60% OF TANZANIA'S ELEPHANTS HAVE BEEN HUNTED BY POACHERS.
Conservation vs Poaching.
Poaching is considered as one of the greatest threats to the worlds most endangered species and has been deemed illegal for hundreds of years. Wildlife poaching and the illegal trafficking of wildlife products is negatively affecting the ecosystem and the socioeconomic development of Tanzania.
Tanzania has been called “the epicentre of Africa’s elephant poaching crisis” after a government census revealed the catastrophic loss of 60% of its elephants between 2009-2014. These wildlife resources are a natural heritage and are economically important for Tanzania. The country dedicates over 25% of its land surface to wildlife protected area networks (National Parks, Conservation Areas, Game Reserves, and Game Controlled Areas). Despite various efforts to conserve wildlife, iconic species such as the African rhino and elephant are being poached to near extinction, causing systemic and tangible devastation to biodiversity on a global scale.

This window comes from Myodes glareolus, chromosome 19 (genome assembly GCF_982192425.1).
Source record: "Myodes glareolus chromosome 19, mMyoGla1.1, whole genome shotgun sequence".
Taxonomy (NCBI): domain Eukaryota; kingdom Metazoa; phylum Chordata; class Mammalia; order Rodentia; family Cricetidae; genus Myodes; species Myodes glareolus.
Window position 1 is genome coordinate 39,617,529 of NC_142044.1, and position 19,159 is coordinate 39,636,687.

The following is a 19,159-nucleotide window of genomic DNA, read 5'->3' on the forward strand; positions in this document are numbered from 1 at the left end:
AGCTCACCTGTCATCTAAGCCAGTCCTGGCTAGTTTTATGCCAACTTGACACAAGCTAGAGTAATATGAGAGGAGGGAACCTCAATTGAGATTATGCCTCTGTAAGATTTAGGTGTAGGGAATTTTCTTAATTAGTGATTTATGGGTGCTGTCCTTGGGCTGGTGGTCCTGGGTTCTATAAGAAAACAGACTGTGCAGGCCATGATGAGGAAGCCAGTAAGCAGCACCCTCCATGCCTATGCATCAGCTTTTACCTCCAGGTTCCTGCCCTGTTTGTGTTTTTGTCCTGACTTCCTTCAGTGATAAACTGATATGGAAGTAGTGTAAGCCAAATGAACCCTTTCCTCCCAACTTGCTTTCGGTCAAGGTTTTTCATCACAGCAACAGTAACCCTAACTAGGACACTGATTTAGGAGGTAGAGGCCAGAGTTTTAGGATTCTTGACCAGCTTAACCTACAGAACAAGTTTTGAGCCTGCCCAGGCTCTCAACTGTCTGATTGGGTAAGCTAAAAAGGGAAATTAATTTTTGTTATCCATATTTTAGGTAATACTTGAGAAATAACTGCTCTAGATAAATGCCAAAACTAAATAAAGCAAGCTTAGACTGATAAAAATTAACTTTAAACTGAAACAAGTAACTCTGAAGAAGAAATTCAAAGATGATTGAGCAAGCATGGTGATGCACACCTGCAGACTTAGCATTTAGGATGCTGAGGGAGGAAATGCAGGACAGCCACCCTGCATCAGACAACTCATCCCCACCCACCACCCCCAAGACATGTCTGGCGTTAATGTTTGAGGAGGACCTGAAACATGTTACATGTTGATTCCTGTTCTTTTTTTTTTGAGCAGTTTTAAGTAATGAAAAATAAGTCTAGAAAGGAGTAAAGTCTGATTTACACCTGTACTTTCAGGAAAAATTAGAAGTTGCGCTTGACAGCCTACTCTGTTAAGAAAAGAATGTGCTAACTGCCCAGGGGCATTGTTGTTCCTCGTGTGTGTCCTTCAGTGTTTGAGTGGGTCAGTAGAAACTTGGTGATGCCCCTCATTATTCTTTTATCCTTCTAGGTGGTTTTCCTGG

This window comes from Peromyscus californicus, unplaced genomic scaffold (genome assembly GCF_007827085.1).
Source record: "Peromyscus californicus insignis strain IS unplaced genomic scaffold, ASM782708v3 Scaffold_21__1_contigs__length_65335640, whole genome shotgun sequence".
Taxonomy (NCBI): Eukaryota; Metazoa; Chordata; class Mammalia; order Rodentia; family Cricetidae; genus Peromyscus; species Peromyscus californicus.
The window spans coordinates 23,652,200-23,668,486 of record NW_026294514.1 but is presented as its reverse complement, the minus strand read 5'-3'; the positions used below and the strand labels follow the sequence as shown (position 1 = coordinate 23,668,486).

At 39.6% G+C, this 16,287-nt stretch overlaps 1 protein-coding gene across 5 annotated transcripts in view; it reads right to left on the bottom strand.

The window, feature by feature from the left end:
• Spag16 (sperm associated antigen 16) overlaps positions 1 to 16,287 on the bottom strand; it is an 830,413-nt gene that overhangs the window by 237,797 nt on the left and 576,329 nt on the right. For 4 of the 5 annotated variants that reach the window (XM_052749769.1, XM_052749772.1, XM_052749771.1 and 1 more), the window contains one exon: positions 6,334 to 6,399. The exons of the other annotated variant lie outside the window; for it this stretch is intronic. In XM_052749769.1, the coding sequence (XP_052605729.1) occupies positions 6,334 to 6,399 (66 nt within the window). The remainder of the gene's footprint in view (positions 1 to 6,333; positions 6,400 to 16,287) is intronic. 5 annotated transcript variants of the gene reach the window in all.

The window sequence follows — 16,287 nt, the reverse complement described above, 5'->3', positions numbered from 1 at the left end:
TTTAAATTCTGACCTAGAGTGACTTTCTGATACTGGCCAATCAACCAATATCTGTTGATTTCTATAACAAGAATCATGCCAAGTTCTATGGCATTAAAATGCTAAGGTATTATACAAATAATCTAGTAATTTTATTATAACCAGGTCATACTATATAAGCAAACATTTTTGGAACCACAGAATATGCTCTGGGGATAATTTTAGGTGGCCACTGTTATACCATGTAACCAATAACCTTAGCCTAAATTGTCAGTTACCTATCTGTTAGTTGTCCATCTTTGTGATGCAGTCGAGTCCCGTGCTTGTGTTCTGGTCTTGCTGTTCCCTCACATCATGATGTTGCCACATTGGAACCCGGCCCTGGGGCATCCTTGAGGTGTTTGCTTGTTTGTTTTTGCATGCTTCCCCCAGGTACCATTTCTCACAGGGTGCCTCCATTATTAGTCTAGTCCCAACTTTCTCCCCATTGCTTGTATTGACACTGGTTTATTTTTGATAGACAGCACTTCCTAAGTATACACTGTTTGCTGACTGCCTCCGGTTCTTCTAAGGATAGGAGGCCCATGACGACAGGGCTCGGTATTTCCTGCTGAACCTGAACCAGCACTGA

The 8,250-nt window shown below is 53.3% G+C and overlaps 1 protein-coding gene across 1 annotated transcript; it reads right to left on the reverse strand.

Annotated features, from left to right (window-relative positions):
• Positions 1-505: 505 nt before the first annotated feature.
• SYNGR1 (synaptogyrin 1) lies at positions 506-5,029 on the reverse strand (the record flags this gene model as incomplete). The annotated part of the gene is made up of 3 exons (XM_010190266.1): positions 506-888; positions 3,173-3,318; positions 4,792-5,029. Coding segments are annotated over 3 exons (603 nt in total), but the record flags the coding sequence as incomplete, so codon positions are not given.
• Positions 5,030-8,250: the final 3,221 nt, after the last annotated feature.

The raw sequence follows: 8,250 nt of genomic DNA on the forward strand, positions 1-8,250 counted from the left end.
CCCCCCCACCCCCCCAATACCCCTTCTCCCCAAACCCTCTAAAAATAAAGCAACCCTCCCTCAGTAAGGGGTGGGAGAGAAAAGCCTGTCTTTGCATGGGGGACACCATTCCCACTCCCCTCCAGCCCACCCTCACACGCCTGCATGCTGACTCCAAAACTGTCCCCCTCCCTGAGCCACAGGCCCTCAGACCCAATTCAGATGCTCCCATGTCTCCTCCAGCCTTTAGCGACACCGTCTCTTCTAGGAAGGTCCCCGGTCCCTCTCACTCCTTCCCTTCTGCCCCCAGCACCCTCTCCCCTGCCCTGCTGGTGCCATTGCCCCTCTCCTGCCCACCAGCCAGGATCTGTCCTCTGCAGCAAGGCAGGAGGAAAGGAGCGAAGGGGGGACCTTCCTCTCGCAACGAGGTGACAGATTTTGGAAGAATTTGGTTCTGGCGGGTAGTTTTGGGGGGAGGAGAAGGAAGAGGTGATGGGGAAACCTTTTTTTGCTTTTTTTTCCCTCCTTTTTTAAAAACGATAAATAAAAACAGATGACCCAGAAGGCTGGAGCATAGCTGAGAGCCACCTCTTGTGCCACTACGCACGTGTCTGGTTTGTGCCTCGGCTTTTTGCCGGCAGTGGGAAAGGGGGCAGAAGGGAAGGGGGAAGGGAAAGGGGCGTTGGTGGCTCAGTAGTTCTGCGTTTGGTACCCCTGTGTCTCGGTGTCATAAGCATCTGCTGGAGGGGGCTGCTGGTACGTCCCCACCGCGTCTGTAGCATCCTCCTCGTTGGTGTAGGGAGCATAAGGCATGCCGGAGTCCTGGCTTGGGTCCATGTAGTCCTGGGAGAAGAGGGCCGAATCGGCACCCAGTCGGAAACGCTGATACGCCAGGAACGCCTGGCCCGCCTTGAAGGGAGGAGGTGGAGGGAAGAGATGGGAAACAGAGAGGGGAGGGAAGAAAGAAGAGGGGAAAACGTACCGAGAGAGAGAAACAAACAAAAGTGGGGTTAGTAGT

Our battle against poaching.
One key solution to battle poaching is within the tribal communities that inhabit these protected lands. The Foundation assists local communities in the performance of reconnaissance within the protected areas, coordinating with tribal communities in relation to poachers operating within the vicinity. We then report these activities to the relevant authorities and assist them in the capturing of such people.
The most efficient way to conserve such areas of high biodiversity is to respect tribal peoples’ rights within these areas and offer them the tools and knowledge to combat and diminish poaching in the lands they inhabit. Tribal people are considered as the best conservationists because they have managed these lands filled with biodiversity for many generations. The Foundation advocate the respect of human rights for tribal people and their maintenance and settlement within these lands.